Marcus Mariota's NFL career got off to a quick start and then stalled out in Tennessee, with injuries and constant coaching changes stunting his growth. That led to Ryan Tannehill supplanting him as the Titans starter last season.
Jon Gruden and Mike Mayock have loved Mariota since he won the Heisman Trophy at Oregon. Their praise is well-documented, as both were TV analysts when Mariota was entering the draft. The Raiders signed Mariota this offseason to back up -- and eventually compete with -- quarterback Derek Carr. Mayock said the plan was to "rebuild" Mariota from the ground up after the 26-year-old had offseason surgery to repair some nagging injuries.
Mariota, Carr and the quarterbacks entered the Raiders practice facility a few days ago, and Gruden has liked what he's seen from his new signal-caller early on.
"I've been impressed," Gruden said Thursday on a conference call with reporters. "Number one thing with Marcus was to get healthy. He had a shoulder problem, he had an ankle problem. It's a real credit to him that he was able to get his injury rehab done during all of this social distancing and the distraction of finding the doctor and being safe. He did a great job getting himself healthy and learning our system. That will give the best chance to be Marcus Mariota."
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With no OTAs due to the coronavirus pandemic, Mariota has been hitting the Raiders' extensive playbook hard during the offseason in order to be well-versed in Gruden's complex system. So far, it doesn't appear that the odd offseason has hurt his development in the system.
"It's been impressive," Gruden said about Mariota's understanding of the playbook. "I think being and being in the same chat room with Derek Carr every day has really helped him. Derek is very advanced and very quick mentally. Marcus is as well, he's learned it really fast and he's applied it here in the past couple days."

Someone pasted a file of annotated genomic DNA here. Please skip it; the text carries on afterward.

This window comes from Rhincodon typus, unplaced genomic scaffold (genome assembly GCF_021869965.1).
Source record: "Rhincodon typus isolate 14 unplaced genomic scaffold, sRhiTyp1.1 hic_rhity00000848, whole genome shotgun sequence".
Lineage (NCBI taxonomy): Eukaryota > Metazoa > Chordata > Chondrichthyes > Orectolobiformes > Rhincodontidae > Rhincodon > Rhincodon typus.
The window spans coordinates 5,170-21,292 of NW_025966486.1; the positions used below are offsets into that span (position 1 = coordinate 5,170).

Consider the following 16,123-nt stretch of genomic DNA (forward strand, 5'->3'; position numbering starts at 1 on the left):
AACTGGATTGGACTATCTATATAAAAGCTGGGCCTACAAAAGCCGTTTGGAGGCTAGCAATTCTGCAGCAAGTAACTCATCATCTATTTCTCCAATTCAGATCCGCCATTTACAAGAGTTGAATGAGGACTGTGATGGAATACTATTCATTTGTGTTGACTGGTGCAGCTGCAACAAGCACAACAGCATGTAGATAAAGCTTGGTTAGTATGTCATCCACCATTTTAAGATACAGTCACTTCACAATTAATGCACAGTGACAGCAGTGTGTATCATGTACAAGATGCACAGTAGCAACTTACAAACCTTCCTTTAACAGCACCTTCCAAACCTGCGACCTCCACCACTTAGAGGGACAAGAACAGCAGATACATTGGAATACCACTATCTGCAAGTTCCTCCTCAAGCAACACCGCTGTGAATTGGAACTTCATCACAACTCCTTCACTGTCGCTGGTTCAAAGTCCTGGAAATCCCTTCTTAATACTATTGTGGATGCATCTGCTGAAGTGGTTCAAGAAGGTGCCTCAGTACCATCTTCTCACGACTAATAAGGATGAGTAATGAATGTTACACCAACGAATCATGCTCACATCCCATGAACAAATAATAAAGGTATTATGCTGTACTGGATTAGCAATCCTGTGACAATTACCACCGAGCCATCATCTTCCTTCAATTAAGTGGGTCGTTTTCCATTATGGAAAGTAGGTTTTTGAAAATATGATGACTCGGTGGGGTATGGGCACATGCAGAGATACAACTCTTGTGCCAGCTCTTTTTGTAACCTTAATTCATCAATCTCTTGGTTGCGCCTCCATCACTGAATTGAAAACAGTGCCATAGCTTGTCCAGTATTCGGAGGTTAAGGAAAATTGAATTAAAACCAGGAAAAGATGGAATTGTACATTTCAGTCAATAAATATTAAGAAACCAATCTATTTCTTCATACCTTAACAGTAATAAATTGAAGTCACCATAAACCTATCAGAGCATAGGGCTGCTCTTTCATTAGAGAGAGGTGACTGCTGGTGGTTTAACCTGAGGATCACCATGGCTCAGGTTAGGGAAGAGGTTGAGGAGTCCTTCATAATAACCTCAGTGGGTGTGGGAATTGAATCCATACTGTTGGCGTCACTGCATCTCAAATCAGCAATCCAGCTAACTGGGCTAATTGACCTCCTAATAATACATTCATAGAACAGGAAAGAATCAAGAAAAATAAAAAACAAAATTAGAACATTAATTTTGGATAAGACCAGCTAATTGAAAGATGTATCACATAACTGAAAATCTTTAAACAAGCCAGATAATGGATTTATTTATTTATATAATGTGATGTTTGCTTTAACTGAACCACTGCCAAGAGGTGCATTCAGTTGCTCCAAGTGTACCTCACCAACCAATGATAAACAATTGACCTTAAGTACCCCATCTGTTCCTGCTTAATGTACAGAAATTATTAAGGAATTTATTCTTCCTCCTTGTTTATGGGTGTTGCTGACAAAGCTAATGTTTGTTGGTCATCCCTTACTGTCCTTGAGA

When healthy, Mariota has been a good NFL starter. After a solid rookie season, Mariota was great in Year 2, throwing for 3,426 yards, 26 touchdowns and only nine interceptions in 2016 before suffering a broken leg. In his third season, Mariota took the Titans to the playoffs and led them to a come-from-behind win against the Kansas City Chiefs at Arrowhead Stadium, where he caught his own pass and ran it in for a touchdown and threw the game-winning block for Derrick Henry.
The Titans never bought into Mariota, and refused to build an offensive system around his dynamic athleticism and playmaking ability, instead going to a ground-and-pound attack that only asked Mariota to make tight-window throws on third down to receivers who lacked the ability to separate consistently.
Mariota can beat teams with his legs, extend plays and be highly effective in an offense with an innovative play-caller such as Gruden. He's also a proven leader that his teammates tend to rally around (see comeback win at Arrowhead).
When healthy and confident, he's the perfect quarterback for the modern NFL.
Mariota also has made an impression on rookie Henry Ruggs.
"He's a great guy, great team guy, great leader and it seems like things are coming along pretty well," Ruggs said Thursday. "With us rookies, we are still learning so he's very helpful in that as far as leading us and helping us."
Gruden and Mayock believe in Mariota. Mayock had him as the No. 1 quarterback on his draft board in 2015. They aren't paying him to just hold a clipboard. He will come in and push Carr like never before.
This is Carr's team entering the 2020 season. But with the requisite weapons finally around him, it's now time for Carr to prove he's a franchise quarterback and take the Raiders to the next level.
If he stumbles at any point and the offense stagnates, Gruden won't be afraid to turn to Mariota. That's why he's there.